Judge Newman's opinion points out one reason why Justice Scalia's screed against resort to legislative history is so profoundly misguided. Congress, aware that efforts to define a concept in the statute might prove under or over inclusive of the facts in real disputes, chose to refer courts, in legislative history, to a doctrine they had themselves developed and applied . Given that there was no Judiciary Committee report on the bill due to its fast-track nature, the legislative history was a floor statement by the subcommittee chairman, the person with the most familiarity with the provision, indeed the person on whose behalf the provision was drafted and inserted. A dispute arose, the court found the statute could admit of either argument advanced by defendant, and so it resorted to the floor statement, which supplied the answer.

Bravo to Judge Newman and to Craig Mende of Fross Zelnick of NYC, attorney for plaintiff.


Anonymous said...

Here's a direct link to the opinion:


Anonymous said...

I loved your comment, "such rights are governed by the law of the country of origin". We have an ongoing discussion around http://meta.wikimedia.org/wiki/American_non-acceptance_of_the_rule_of_the_shorter_term
as to whether the protection term is given by Berne convention 7-8 (shorter term) or whether the USC introduces a US exception. This jugement seems to hint that the foreign duration should apply.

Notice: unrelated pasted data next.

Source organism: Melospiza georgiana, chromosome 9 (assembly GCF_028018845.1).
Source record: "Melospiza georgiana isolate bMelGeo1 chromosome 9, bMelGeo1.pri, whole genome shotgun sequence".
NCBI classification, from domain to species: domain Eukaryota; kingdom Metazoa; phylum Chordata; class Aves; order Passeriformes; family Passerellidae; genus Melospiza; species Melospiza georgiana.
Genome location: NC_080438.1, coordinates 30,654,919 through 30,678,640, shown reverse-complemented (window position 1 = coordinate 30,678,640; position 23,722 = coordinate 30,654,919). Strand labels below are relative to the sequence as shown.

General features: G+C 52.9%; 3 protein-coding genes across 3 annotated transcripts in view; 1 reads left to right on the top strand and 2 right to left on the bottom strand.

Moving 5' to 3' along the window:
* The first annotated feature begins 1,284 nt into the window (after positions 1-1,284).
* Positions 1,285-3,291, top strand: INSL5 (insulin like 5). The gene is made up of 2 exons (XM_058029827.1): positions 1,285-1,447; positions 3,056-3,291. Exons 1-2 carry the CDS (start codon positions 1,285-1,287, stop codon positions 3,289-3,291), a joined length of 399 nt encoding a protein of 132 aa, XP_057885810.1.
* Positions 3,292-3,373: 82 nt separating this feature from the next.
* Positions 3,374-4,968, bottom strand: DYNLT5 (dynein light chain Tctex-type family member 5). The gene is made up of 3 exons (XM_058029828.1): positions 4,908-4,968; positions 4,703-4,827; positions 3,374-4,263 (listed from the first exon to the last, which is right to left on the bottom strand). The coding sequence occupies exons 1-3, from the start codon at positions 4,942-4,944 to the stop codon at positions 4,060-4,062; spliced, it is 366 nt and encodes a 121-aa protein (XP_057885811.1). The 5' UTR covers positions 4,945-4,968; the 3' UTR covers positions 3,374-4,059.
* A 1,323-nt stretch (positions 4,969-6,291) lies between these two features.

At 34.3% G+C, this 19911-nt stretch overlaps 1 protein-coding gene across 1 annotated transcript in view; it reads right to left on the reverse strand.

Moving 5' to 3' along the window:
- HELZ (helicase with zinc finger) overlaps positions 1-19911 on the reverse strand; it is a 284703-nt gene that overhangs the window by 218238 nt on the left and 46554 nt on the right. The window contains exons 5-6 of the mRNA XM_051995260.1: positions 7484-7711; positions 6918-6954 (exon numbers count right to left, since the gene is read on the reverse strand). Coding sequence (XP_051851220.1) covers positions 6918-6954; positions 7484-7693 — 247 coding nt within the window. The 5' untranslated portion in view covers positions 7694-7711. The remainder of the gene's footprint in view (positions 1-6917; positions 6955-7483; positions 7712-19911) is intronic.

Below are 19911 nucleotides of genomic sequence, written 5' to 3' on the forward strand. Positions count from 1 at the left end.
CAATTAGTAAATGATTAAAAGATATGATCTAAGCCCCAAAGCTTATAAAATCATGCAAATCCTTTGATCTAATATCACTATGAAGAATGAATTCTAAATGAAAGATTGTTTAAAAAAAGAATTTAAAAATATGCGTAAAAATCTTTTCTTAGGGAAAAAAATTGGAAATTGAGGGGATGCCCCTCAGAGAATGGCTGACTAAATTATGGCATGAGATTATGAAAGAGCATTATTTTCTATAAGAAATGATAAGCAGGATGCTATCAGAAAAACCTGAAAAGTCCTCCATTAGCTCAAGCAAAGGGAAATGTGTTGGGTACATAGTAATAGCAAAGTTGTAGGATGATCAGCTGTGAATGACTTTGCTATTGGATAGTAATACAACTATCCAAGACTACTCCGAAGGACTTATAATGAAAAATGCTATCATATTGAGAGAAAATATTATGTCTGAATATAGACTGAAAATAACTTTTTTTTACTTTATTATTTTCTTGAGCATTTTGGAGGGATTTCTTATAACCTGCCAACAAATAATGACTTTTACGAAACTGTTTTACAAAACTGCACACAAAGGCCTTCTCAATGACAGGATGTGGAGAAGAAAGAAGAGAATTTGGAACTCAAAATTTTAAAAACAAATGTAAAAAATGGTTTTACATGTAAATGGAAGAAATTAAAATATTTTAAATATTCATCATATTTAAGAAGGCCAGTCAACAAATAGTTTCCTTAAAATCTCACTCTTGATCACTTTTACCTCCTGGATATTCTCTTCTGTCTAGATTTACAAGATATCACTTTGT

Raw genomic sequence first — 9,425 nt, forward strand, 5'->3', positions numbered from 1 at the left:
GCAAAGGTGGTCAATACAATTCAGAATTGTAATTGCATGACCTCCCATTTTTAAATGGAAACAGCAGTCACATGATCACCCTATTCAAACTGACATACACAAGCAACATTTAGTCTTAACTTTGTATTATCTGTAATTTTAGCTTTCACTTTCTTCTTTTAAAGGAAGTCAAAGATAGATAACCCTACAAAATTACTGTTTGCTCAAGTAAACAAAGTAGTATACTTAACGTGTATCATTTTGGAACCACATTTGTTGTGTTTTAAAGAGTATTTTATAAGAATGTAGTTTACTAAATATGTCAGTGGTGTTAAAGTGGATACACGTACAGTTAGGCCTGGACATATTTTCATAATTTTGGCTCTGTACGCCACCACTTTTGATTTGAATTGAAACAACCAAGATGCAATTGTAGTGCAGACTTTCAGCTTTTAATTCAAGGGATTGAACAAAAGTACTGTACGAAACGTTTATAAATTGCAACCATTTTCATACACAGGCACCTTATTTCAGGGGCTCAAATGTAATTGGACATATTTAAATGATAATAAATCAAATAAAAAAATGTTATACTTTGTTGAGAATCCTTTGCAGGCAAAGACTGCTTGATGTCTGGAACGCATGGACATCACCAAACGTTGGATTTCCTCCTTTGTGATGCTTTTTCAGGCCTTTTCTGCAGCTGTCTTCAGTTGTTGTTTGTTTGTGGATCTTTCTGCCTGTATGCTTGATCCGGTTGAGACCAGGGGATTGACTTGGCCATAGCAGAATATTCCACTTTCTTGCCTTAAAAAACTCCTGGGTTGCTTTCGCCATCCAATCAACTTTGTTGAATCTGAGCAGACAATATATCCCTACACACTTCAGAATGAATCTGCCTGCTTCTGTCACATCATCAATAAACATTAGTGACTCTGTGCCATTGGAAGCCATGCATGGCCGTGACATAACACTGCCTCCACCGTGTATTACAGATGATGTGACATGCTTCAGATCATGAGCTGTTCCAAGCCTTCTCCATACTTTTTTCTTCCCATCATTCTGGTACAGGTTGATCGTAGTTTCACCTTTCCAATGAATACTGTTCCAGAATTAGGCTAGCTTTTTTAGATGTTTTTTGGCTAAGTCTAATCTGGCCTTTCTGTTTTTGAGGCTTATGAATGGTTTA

William Patry said...

Since the Berne Convention is not self-excuting in the U.S., the U.S. doesn't apply the rule of the shorter term. This means though that U.S. term governs even as foreign law determines who owns rights.

Anonymous said...

Thank you for your answer, but I'm still puzzeled.

All around the world, Berne convention is not self-executing in national legislation, and national legislations specify national terms of protection, just like in the US. But the syllogism is not applied: unless otherwise specified, the rule of the shorter term (Berne convention, art. 7-8) is used as a jurisprudential interpretation for material first published abroad: when the term of protection has expired in the country of origin, it is not protected by national law, unless otherwise specified (This is interpreted as the national intention, since interpreting it the other way around would make the shorter term clause useless).
There is indeed 17 U.S.C. 104-c that may be interpreted as a specific rule on content and duration, but on the other hand, it can also be interpreted as simply being the US transposition of Berne convention art. 5-2: given the provision made by the rule of the shorter term, its effect on the protection term is ambiguous.

I cannot understand why the worldwide jurisprudential interpretation should be different in the U.S.: is it a pretorian interpretation, a general principle, or a specific law? I guess there is no US jurisprudence on this specific aspect, but is there a hint as to what the legislature intention was on this point? And would my interpretation have a chance to stand in court? So many questions - sorry, & thanks anyway.

William Patry said...

Anonymous, I did a whole posting on your question, here: